Safeguarding Policy

Feed a Friend – Safeguarding adults.

As a volunteer for Feed a Friend, you will be visiting vulnerable people in their homes.  All organisations working with adults who are or may be at risk of abuse and neglect, must aim to ensure that they remain safeguarded from it. This should underpin every activity through consistent safeguarding adults work.  As a representative of Feed a Friend, you are expected to read and understand the information below in order to help promote the well-being of all the ‘diners’ that are visited.

What is abuse?

Abuse can happen anywhere. It may happen at home, in a care home, hospital, day centre or in a public place. Anyone can be an abuser, but it is usually someone known to the person.

Abuse can take many forms and may include:

  • Physical abuse
  • Domestic abuse
  • Sexual abuse
  • Psychological abuse
  • Financial or material abuse
  • Modern slavery
  • Discriminatory abuse
  • Organisational abuse
  • Neglect or acts of omission
  • Self neglect.


Signs of Abuse

In the course of a visit to a diner, you may become concerned that someone is being abused in a number of ways:

  • the person may tell you
  • the person may say something that worries you
  • you may see something – an incident or an injury or other sign

You might see and/or hear something happen:

  • someone being bullied or intimidated
  • someone being made to feel frightened or unhappy
  • someone in a situation of unnecessary risk

The person or somebody else might say something that gives cause for concern, for example:

  • another Feed a Friend volunteer
  • family member
  • member of the public

There might be physical signs or unexplained or unusual injuries:

  • bruises
  • slap marks
  • black eyes
  • bleeding
  • burns or scalding
  • cigarette marks
  • torn, stained or blood stained clothes

There may be other signs such as:

  • inappropriate, dirty or soiled clothes
  • no food or drink available for the person
  • bills not being paid or services, e.g. telephone cut off
  • shortage of money

The person might say things or behave in a way that causes you concern:

  • the person may seem unhappy or distressed
  • the person may appear frightened, anxious or agitated without an obvious cause, or in relation to certain people
  • sleeping problems
  • constant visits to the toilet without a medical reason
  • other unexplained changes in how the person behaves

The behaviour of another colleague (volunteer) or other person might cause concern:

  • dismissive or intolerant attitude
  • task / routine orientated rather than person focused
  • not a team player; insists on doing tasks on their own or in their way; secretive about contact with clients
  • oversteps professional boundaries with clients and colleagues, maybe overfriendly; neglects professional development

You may not know. It is enough that you are worried


Concerned about an adult?

If you are concerned that an adult is being abused or neglected:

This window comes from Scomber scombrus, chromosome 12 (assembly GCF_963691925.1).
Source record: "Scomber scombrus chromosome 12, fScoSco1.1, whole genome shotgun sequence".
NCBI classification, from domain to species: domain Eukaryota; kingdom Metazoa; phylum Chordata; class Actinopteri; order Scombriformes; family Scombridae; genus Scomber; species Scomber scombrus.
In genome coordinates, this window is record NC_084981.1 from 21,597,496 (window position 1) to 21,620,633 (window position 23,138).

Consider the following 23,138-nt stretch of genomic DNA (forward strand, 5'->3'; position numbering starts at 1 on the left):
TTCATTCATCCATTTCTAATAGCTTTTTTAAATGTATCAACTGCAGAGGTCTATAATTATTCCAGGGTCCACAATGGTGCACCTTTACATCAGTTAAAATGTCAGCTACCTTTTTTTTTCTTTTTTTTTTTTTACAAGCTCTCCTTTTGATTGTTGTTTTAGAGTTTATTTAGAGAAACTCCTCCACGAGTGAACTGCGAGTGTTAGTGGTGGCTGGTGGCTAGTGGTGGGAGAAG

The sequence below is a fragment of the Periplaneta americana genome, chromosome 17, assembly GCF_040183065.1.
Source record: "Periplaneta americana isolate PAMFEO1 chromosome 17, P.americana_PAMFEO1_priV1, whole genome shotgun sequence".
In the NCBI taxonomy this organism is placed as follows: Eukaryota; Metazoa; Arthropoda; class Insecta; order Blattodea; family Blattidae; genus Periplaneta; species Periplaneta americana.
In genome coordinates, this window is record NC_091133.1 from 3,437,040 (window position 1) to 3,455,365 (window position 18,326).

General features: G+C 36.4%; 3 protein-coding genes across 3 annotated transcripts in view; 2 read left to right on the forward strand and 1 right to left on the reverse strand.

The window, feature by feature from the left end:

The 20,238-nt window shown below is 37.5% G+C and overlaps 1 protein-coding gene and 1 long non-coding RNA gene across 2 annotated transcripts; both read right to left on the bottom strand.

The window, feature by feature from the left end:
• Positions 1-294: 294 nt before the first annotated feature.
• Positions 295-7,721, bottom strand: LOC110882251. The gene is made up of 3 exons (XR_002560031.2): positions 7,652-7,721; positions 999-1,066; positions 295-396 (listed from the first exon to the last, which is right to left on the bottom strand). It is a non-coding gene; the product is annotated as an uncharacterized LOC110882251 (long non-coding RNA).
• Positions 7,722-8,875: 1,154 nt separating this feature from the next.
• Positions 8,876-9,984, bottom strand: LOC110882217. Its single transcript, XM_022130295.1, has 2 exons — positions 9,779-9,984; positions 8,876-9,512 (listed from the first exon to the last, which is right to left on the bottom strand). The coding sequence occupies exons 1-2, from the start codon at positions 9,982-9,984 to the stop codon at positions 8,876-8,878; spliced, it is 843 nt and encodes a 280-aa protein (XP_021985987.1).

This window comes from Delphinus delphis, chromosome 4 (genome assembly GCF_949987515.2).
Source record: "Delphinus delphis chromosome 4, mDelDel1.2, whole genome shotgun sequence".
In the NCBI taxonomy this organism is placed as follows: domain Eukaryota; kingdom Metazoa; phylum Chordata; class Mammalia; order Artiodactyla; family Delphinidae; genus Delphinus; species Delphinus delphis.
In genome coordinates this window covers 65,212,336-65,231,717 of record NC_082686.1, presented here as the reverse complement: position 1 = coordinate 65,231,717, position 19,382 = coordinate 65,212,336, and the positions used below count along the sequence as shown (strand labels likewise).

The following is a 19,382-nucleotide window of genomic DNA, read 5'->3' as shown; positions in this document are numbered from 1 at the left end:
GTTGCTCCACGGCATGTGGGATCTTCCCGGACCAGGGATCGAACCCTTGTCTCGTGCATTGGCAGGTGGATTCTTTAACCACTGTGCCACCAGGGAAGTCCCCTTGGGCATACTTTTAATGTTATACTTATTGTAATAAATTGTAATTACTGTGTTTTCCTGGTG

In an emergency situation call the Police on 999.

If you think there has been a crime but it is not an emergency, call the Police on 101.

If you are concerned about yourself or another adult who may be being abused or neglected, contact Adult Social Care in the area in which the person lives, on the numbers below:

  • Reading 0118 937 3747
  • West Berkshire 01635 519005
  • Wokingham 0118 974 6800
  • Out of normal working hours, contact the Emergency Duty Team 01344 786 543


You should also contact Feed a Friend without delay – full contact details are available on the website.



  • Stay calm and listen
  • Take what you are being told seriously
  • Offer support to help them stop the abuse happening
  • Be aware that medical or other evidence might be needed
  • Make a written note of what you have been told
  • Contact Adult Social Care in your local Council without delay.


Do not:

  • Press the person for more details
  • Assume that someone else will take action
  • Contact the alleged abuser
  • Promise to keep it a secret

What Will Happen Next?

Trained staff will carry out a careful and sensitive enquiry. What happens then will depend on the wishes of the person concerned and the seriousness of their situation. If they are in danger, ensuring their safety will be of utmost importance.

Information and advice will be offered so that the person can make an informed choice about any practical help they need or action they wish to take. If they are unable to make an informed choice, care will be taken to support or protect them.

Staying Safe

Anyone may need help to stay safe at some time in their life, but some people with care and support needs may be more vulnerable. In the Reading, West Berkshire and Wokingham there are schemes and advice to help people keep safe.

Safer Places Scheme

The Safer Places scheme aims to provide vulnerable people, and particularly those with a learning disability, with a safe place to go to where help can be summoned if they are feeling scared or upset while out on their own in the community. It is supported by the Police and other local organisations. If you believe this is required, please flag to Feed A Friend staff who will contact the relevant people.

Vulnerable people can request a card where they can write their name and the phone number of their trusted person. They carry this card with them and if needed, they can show this card to the Safe Place staff who will make the phone call for them to someone they trust, who will either come and collect them or advise them on what they need to do.   If you believe this is required, please flag to Feed A Friend staff who will contact the relevant people.